We decided to change judge as the previous one was complicit in trying to conceal the evidence and aggression carried out in the community. He had looked the other way and allowed the gendarmerie to deprive them of their rights and land.
I had previously gone to that community in January when they pursued several Mapuche, however they were all released.
Then recently, when we returned, we did so with the Provincial Commission for Memory, an organisation created in the province of Buenos Aires for the defense of human rights.
The Inter-American Commission on Human Rights has gone to that community and they themselves have concluded that an enforced disappearance had taken place.
There was certainty that this young man, who had not appeared in 70 days, appeared on the riverbank just when the commission was coming.
According to the International Convention of the OAS, the forced disappearance of people can only be carried out, managed and sponsored by the State.
We await the government’s further response and will wait the necessary time required. The human rights organisations are all united in overlooking and determining Santiago’s true cause of death.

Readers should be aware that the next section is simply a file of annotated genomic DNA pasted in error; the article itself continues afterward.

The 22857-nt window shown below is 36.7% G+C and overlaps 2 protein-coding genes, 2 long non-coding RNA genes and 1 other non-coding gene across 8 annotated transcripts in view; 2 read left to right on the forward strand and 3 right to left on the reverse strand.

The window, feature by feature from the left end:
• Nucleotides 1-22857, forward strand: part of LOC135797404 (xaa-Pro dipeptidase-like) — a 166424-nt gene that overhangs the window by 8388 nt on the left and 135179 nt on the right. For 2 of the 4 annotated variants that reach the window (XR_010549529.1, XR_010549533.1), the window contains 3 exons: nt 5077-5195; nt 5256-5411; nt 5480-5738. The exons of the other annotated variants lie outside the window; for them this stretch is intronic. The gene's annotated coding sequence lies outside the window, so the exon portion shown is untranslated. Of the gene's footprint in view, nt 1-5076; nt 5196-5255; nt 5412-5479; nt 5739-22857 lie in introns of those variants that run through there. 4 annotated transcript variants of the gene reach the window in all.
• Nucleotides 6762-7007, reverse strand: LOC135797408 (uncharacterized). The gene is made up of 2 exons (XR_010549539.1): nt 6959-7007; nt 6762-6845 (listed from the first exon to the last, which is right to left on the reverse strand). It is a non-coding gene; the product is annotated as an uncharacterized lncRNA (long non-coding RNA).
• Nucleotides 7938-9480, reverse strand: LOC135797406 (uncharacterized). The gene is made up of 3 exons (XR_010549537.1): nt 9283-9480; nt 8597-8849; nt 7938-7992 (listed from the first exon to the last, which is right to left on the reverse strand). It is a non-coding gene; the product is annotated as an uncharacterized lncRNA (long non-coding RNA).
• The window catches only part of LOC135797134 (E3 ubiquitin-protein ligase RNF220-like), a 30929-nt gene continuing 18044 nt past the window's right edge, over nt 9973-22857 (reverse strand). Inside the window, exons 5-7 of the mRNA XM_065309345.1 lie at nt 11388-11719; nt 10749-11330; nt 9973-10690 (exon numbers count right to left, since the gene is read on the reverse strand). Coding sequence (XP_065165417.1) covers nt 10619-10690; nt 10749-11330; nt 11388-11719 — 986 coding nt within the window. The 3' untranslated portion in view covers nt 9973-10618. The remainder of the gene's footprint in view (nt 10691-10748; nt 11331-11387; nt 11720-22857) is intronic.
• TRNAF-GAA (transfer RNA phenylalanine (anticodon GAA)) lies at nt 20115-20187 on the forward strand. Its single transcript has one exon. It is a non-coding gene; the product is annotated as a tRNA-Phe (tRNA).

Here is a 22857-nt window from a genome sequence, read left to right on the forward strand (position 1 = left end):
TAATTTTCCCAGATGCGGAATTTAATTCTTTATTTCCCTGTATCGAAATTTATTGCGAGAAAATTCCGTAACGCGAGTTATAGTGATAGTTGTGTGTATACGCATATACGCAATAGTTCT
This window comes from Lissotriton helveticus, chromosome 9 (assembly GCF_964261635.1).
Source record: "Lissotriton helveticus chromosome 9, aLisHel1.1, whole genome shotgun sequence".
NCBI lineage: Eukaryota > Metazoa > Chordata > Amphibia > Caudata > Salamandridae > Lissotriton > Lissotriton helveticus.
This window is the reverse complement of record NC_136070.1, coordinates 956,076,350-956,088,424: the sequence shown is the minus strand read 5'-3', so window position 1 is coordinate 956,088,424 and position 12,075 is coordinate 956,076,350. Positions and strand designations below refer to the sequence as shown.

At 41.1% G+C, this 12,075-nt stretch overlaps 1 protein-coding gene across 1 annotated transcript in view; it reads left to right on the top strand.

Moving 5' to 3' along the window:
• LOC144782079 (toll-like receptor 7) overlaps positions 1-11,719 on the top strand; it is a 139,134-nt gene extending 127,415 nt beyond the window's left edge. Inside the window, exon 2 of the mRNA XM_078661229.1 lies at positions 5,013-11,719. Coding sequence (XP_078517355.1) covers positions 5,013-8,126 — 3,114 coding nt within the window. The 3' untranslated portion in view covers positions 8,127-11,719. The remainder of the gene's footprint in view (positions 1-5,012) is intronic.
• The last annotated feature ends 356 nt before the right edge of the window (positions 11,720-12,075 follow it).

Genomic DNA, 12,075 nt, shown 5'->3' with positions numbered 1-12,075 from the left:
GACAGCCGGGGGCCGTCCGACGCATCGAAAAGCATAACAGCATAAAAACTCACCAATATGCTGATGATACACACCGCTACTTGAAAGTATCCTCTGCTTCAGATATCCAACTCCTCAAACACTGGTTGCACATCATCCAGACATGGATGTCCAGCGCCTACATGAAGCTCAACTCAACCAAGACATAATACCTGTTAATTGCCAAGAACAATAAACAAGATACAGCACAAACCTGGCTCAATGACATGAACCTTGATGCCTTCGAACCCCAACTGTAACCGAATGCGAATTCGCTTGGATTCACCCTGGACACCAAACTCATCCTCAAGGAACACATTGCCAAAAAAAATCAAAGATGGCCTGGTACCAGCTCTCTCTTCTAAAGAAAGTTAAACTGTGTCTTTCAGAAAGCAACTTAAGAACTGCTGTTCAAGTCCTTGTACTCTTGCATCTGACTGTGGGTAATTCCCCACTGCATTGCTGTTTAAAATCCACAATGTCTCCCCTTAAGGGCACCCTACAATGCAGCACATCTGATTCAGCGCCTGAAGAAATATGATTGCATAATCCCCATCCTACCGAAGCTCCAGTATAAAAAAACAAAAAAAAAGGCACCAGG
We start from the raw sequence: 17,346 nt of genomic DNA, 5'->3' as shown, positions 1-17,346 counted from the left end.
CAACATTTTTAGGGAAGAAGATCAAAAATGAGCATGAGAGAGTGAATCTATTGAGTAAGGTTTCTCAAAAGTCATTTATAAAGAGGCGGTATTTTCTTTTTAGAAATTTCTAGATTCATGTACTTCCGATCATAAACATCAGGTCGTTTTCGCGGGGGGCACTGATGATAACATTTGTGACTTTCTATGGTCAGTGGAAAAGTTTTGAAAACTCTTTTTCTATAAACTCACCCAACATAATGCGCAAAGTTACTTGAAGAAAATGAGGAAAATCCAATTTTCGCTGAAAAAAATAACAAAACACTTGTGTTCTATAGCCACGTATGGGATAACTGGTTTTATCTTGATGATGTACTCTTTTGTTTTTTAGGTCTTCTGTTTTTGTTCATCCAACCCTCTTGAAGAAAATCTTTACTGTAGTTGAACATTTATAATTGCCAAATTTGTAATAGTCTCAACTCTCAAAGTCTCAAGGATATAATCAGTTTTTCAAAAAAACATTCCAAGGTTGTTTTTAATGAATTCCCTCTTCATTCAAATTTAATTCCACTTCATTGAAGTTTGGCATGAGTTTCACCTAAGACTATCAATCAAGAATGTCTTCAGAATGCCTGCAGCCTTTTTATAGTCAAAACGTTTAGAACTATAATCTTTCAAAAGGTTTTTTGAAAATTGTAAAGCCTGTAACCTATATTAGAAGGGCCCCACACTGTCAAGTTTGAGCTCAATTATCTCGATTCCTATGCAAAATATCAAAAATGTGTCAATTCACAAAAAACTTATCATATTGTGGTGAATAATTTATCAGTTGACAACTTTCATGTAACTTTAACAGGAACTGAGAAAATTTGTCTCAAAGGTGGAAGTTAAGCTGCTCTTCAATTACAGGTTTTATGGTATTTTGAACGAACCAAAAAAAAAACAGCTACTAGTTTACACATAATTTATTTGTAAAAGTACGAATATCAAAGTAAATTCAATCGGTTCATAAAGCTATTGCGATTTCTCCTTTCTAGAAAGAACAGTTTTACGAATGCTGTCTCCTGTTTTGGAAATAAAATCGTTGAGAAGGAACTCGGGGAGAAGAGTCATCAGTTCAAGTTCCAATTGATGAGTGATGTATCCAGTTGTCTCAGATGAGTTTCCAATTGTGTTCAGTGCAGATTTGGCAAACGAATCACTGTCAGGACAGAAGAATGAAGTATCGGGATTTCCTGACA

This would surely resonate with your past as you had to go through the same with your son Gustavo?
Yes. The ‘mothers’ have for 40 years been fighting against the forced disappearance of people, we live permanently tuned in so that it never happens again, however it has happened again.
Do you believe that there will ever be justice for Santiago?
We need there to be justice for the sake of his parents, his family and for the Argentine people. We want all the justice and all the truth. The same thing we asked for our 30,000 disappeared, we also ask now for Santiago and for all those disappeared during the times of constitutional governments that has took place in Argentina. We do not want the government to hide the truth, we want them to say things as they are. Mrs. Bullrich has to resign. If the judge does not tell the whole truth by finding out when, how and who killed Santiago, it will be a very painful process that we do not want to live out anymore.
There was a forced disappearance. If there was not, the government has to use all the measures to show that it was not like that. We need to know who took Santiago, who determined his death and how they managed to carry out, through the Benetton family, the repression they did. If it is shown that the organisations are wrong, we will apologise, however all the circumstances show that Santiago was kidnapped by the gendarmerie. It is also believed that the gendarme who appeared with his face bruised with blood, had been the result of Santiago’s resistance when he was taken by force.
How big is the problem of impunity in Argentina, not only in times of dictatorship?